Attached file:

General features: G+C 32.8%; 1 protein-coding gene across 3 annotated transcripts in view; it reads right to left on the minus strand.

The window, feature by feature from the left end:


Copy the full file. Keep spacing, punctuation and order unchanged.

General features: G+C 32.8%; 1 protein-coding gene across 3 annotated transcripts in view; it reads right to left on the minus strand.

The window, feature by feature from the left end: